Interview: Head On
John Buchanan has been warning that WorkChoices would be a car crash. Now he surveys the damage.
Unions: Do You Have a Moment?
CFMEU Mining national secretary Tony Maher lets fly at the new industrial laws.
Industrial: Vital Signs
In his new book, Craig Emerson argues that destroying unionism will not be in Australia's long term interests.
Economics: Taxing Times
Frank Stilwell argues that there are progressive alternatives to the slash and burn approach to tax reform.
Environment: It Ain’t Necessarily So
Don't let anyone tell you that jobs and the environment are opposities, argues Neale Towart.
History: Melbourne’s Hours
Neale Towart reluctantly pays homage to Victoria's celebration of the eight hour day.
Immigration: Opening the Floodgates
John Howard is deciding more and more foreign workers should come into this country - without the rights of citizenship, writes John Sutton,
Review: Pollie Fiction
For someone barely 25 years Sarah Doyle has an enviable track record in theatre behind her.
Poetry: The Cabal
Poetry returns to Workers Online with this rollicking ode to employer power.
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Abattoir Boss Slaughters Andrews
The owner of the meat works at the centre of the first national WorkChoice showdown has conceded he backed down because of union negotiations, not the Howard Government’s new inspectors.
A letter written to 29 workers on Thursday withdrawing their terminations directly refutes claims made by federal workplace relations minister Kevin Andrews 24 hours earlier that he had solved the dispute. [full story]
More Slaughter in South Australia
Queensland-based meat operation, Teys Bros, used WorkChoices to cut earnings at a South Australian shed by up to $400 a week, and punt two union delegates.
Around 20 union members were locked out after they refused to sign take-it or leave-it AWAs that stripped holidays, including Australia Day, and undercut EBA rates. [full story]
Pickets Won't Face Cannon
NSW Police Service water cannons won’t be aimed at striking workers, thanks to a Unions NSW -Police Association agreement.
The Police Association Executive passed a motion last week endorsing the use of the water cannon for incidents of public disorder but not in cases that involve a union protest.
Teens Win Thousands
Two Sutherland teenagers are divvying up $13,500 after Sydneysiders backed their campaign to shame the boss who paid them $3.30 an hour.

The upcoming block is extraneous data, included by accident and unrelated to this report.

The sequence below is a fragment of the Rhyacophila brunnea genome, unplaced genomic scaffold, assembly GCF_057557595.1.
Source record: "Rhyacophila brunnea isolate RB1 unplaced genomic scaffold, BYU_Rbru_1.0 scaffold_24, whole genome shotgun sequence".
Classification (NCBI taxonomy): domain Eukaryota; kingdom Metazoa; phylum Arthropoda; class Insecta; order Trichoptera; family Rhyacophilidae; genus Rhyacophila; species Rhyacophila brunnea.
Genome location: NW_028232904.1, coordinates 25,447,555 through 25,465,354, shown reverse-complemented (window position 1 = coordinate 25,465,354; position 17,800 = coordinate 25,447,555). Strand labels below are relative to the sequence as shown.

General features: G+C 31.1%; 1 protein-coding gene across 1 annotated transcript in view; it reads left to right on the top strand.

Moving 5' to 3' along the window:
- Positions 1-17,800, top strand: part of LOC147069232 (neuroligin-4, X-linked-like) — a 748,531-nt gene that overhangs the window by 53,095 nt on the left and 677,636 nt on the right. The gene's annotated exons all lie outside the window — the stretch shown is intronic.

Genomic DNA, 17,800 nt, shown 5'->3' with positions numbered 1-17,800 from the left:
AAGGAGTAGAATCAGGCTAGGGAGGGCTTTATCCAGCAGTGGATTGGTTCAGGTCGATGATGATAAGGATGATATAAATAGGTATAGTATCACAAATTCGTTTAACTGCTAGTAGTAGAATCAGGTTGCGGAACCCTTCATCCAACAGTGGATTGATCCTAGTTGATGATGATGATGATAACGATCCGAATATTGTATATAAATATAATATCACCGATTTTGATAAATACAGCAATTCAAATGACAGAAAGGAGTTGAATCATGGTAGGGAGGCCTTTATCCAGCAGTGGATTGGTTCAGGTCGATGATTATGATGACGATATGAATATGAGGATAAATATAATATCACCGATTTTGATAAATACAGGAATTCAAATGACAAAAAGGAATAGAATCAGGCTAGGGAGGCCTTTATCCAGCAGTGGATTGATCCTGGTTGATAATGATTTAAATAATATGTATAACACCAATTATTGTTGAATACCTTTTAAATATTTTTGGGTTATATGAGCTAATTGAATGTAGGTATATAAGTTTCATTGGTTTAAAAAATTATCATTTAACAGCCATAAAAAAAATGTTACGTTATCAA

Stephen Pemberton and Brett Conlon took to the streets with leaflets exposing the actions of JAL Landscape and Construction which employed them on as apprentice carpenters. [full story]
Praise the Laws
John Howard has blessed religion as the latest union-busting tool for bosses.
Employers who are members of anti-union religions can unilaterally bar union officials from their workplaces through the “Brethren clause” in WorkChoices regulations. [full story]
Where The Bloody Hell Is Our Contract?
Another tourism promotional campaign has entered into the world of controversy after a major advertising company attempted to use non-union contracts.
The Equity Division of the Media Entertainment and Arts Alliance has chalked up another victory in attempts to undermine union contracts for actors working on television ads. [full story]
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Spineless Companies Block Safety
Boxall in Sickie Backflip
Activist's What's On!
Democracy in Action
Former NSW Premier Neville Wran's speech to commemorate 150 years of responsible government.
The Westie Wing
There has been activity aplenty in the NSW Parliament this month, reports Ian West.
From Chaver to Cobber
John Robertson, Unions NSW Secretary, hosting Passover at Sydney Trades Hall discovers the first comrades followed a bloke called Moses.
Postcard from New Orleans
Mark Brenner surveys the long-term impact of Hurricane Katrina on the regions workers.
The Locker Room
My Country Right Or In Lane Five
Phil Doyle observes the golden shower at the recent Commonwealth Games, and asks what it means for the last great unpredictable drama.
Vale Bill Hartley
Unlike some of his comrades, Bill Hartley never departed from his position as a radical nor did he die rich in assets, writes Bob Scates.